Haskin's lecture entitled "Rehearsing Contingencies" explored the problems inherent in performing the music of John Cage.  Cage's unconventional approach to composing (informed by Zen Buddhism and random number sequences generated by I Ching software) resulted in performance instructions that are deliberately ambiguous and open-ended and extremely difficult for the player to follow.  His work challenges musicians to be spontaneous, to respond to other members of the orchestra and to incorporate unintentional sounds.  This method of music-making is the opposite of the routine memorization, reading of notation and following of conductor's cues that are second nature to classically-trained musicians.  Cage compositions require a different level of concentration, and a willingness to let go of programmatic associations.  He aimed to create works that present pure sound, unencumbered by specific ideas or narrative, vivid but not distorted.  

"Art's purpose is to sober and quiet the mind so that it is in accord with what happens,"  wrote Cage.

He also advocated a degree of studied detachment.  "What I'm proposing, to myself and other people is what I often call the touristic attitude - that you act as though you've never been there before.  So that you're not supposed to know anything about it.  If you really get down to brass tacks, we have never been anywhere before."

While the act of leaving convention and intention behind may be totally liberating, it is not necessarily an easy accomplishment. David Tudor, a virtuoso performer of Cage's works described his process as one of rigorous forgetting.

"Music of Changes was great discipline, because you can't do it unless you're ready for anything at each instant.  You can't carry over any emotional impediments, though at the same time you have to be ready to accept them each instant, as they arise.  .... I had to be able to cancel my consciousness of any previous moment, in order to be able to produce the next one."

Freeing music from personal likes and dislikes is a form of thought annihilation that recalls Rilke's poetic "letting go of the ground we stand on and cling to every day."   It is that uneasy moment of launching from the familiar shore into the unknown element that allows the marvellous to unfold.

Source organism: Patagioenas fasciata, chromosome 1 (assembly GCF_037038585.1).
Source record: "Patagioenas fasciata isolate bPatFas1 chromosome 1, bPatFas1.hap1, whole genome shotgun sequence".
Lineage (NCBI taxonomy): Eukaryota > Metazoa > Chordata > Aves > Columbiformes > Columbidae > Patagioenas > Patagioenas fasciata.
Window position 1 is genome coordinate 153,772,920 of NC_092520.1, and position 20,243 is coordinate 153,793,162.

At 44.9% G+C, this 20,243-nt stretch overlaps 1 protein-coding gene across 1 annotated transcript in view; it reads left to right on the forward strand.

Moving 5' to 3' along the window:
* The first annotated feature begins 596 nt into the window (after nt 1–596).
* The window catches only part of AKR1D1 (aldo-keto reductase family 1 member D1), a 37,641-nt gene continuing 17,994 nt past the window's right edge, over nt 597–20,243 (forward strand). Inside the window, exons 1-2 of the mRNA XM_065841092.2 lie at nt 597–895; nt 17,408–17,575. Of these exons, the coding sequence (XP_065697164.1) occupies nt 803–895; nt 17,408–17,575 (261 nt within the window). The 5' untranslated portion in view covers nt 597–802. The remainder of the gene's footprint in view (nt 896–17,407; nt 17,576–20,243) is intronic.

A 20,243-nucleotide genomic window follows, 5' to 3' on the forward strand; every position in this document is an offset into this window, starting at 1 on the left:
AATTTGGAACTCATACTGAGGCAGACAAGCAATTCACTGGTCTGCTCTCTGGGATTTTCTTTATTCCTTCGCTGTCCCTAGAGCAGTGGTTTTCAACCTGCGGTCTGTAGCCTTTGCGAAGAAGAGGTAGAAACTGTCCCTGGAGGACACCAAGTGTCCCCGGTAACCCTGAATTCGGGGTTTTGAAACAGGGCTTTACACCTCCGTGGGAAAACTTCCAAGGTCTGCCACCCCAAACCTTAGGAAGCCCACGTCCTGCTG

Here is a video clip of John Cage discussing sound and silence.

NB:  Rilke's poem is included in this blog post by David Whyte.

Friday, October 12, 2012

From the field

Last weekend at an estate sale in Sackville NB I purchased a wartime painting dated 1944.  The panel featured a green summer landscape dotted with army tents, two military men at ease, conversing under a leafy tree and a stone farmhouse in the background.   It looked like an oil painting done on site by a soldier/artist.

Painting by A. Pouzadoux, dated 1944

Who was he and where did he record the details of a quiet evening in a WWII camp?
I checked the Canadian virtual war memorial site for A. Pouzadoux, but the search yielded no military men with that surname.  On a French WWII site, I found a page of information on Antoine Gabriel Pouzadoux, a Resistance (Maquis) soldier who served in the Auvergne region.   Pouzadoux was killed on June 20, 1944, during a battle at Anterrieux as French forces tried to delay German troops who were moving north to oppose the D-day landings in Normandy.  The Germans killed 160 Resistance soldiers in the conflict.  Accounts of the days leading up to the attack mention the dangerous evacuation of wounded soldiers from a field hospital at Mont Mouchet.  I now have good reason to think that the Red Cross tents shown in the Pouzadoux painting were part of that encampment.

Antoine Gabriel Pouzadoux (b. 1905 d. 1944)

Prior to the war, Pouzadoux had been employed as a printer at La Banque de France in Chamalieres, a fact that supports the image of a man who might be inclined to create a painting in the midst of active war service.  In Anterrieux there's a stone marker at the edge of a farmer's field near the spot where Pouzadoux died, a simple memorial bearing a flag and a photo.  Perhaps I'll make a pilgrimage to that place some day and find the same green field where Antoine painted the stillness before the storm.

Stele for Antoine Pouzadoux at Anterrieux, Cantal